Anyway, if you haven’t done so already, do check out Yumiko Higuchi’s Galleries  and marvel at the beautiful needlework. Look at those stitches. Incredible, right? 

Then ask yourself this… if you were the one who embroidered these pieces, could you cut them apart? If the answer is “yes” I truly admire your bravery and courage. Guess I’m just not Gryffindor material!


Crocheted Mesh Bags


Photo Source :: Elisabeth Andree 

I love winter. Actually, I love all 4 seasons and I’m thankful that I live somewhere that has such notable seasonal changes. It helps me maintain the rhythm of my days and years.

Of course, truth be told, although I do embrace each season, there comes a point when I think, “Enough is enough!”. I’m now ready for the next season to greet me.

And although I do not wish time away, when I start feeling like I’m ready for a seasonal change, I begin to look forward to what awaits me in the near future. 

Spring means the emergence of bulbs. It means the return of the robins and red-winged black birds. It means shawls instead of wool coats. It means planning out the gardens and flower boxes, and it means the return of local farmer’s markets.

I love going to farmer’s markets. There is always an intoxicating mix of flowers, produce and crafts. Our local market has homemade soaps, honey sticks, yard art and wind chimes. You get to know the vendors. You bump into neighbors and acquaintances you have not have seen in ages. Farmer’s markets unite communities.

Also, it means I get to use some of my favorite baskets and bags each market day. I use bolga market baskets, fair trade patchwork bags, airy crocheted totes and we have a collapsible canvas wagon to load up with flats of flowers or other bulky finds.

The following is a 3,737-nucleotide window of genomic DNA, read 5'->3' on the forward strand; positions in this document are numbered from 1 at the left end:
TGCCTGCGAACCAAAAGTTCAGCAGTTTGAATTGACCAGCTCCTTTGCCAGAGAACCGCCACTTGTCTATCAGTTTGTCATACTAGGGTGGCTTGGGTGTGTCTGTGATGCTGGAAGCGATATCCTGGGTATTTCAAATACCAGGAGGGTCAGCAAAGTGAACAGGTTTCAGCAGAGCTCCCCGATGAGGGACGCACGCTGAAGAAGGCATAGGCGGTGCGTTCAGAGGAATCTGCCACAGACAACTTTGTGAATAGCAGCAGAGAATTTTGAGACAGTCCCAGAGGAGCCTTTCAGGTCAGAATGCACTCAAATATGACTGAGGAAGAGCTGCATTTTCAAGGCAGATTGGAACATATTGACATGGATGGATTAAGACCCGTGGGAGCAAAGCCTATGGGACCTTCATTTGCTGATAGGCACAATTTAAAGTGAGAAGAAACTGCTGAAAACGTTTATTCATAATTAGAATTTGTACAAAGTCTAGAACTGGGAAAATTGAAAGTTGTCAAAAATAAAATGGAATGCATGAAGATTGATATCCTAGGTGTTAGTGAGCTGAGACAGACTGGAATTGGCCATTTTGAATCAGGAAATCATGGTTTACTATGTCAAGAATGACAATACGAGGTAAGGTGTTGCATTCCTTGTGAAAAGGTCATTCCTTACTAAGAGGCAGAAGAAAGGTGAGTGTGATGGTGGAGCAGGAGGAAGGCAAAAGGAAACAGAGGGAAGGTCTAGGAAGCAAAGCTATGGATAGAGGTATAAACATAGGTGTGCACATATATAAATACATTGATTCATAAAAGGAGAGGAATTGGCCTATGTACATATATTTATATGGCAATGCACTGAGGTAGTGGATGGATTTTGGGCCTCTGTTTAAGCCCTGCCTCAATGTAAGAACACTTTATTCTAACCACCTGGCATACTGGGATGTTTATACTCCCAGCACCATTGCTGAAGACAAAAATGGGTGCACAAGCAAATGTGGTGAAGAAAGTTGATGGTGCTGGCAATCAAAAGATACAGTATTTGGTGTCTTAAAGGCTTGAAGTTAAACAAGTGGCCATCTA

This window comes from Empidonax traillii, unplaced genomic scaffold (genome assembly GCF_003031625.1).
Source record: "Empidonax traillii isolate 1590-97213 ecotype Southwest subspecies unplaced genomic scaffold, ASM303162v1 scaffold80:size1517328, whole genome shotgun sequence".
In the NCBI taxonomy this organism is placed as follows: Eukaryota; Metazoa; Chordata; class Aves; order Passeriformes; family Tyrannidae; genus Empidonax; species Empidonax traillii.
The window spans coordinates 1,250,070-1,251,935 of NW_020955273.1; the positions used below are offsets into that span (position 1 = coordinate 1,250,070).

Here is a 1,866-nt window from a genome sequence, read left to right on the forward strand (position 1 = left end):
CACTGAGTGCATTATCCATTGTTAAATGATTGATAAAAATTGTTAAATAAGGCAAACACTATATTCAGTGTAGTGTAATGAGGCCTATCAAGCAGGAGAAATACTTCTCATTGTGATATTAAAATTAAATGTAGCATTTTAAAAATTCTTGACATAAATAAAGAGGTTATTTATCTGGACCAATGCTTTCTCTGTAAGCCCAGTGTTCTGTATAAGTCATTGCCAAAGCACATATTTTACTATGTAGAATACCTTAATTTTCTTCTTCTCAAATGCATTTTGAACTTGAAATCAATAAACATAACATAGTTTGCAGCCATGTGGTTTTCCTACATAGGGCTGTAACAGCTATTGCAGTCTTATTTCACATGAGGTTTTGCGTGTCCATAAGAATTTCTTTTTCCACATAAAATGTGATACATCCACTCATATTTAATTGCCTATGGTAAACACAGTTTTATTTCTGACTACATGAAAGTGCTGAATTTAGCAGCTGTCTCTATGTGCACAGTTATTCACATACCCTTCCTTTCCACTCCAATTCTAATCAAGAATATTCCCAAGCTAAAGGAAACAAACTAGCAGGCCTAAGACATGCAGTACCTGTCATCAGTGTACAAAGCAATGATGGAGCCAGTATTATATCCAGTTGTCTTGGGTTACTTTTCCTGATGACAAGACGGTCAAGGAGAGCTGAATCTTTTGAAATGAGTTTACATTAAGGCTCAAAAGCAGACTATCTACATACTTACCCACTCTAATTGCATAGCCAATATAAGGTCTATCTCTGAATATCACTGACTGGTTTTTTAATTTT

When I saw these crocheted mesh bags this morning, I thought… ah, perfect for the farmer’s market. These were made by Elisabeth Andree and are featured on her blog, About Crochet. If you look on the right side bar, you’ll notice she has free patterns for a couple of her bags. She also has a Ravelry site.

Make sure to check out her site and dare I say it… Think Farmer’s Markets!


Laubube Fashion for Girls

Source :: Labube 

I just discovered a new line of children’s clothes that fascinates me. They are handmade in Spain, and I’m not even sure they are available in the states but I find the entire look and collection irresistible.

Although not in traditional children’s colors, I find the clothes to be modest, fun and inspirational. I’m thinking the adorable skirt that is used in so many outfits could be easily made using extra wide elastic at the waist.

Of course, I wish the clothes came in adult sizes because they certainly would feel right at home in my closets!

What do you guys think… Darling or Drab?


MacKenzie-Childs Cozy Corner

Source :: Mackenzie-Child

I often dream about cozy corners. Don’t get me wrong. My house is full of cozy corners BUT every once in a while I happen upon something that makes me sit up and take notice.

So, I’m sitting up and I’m certainly taking notice of this corner. Not sure if I’d like to snuggle in with a good book… say Alice’s Adventures in Wonderland or cut to the chase and simply invite the March Hare over for an intimate chat!

Whether this style is your cup of tea or not, you have to admit it is eye catching and worthy of consideration. If you are unfamiliar with MacKenzie-Childs, visit their website and online store and be prepared to be enthralled, amused and besot!

Of course, most things here are well beyond my means, but every now and then I like to stroll their aisles and sometimes smile, sometimes grimace, and frequently become inspired. These people know how to have fun!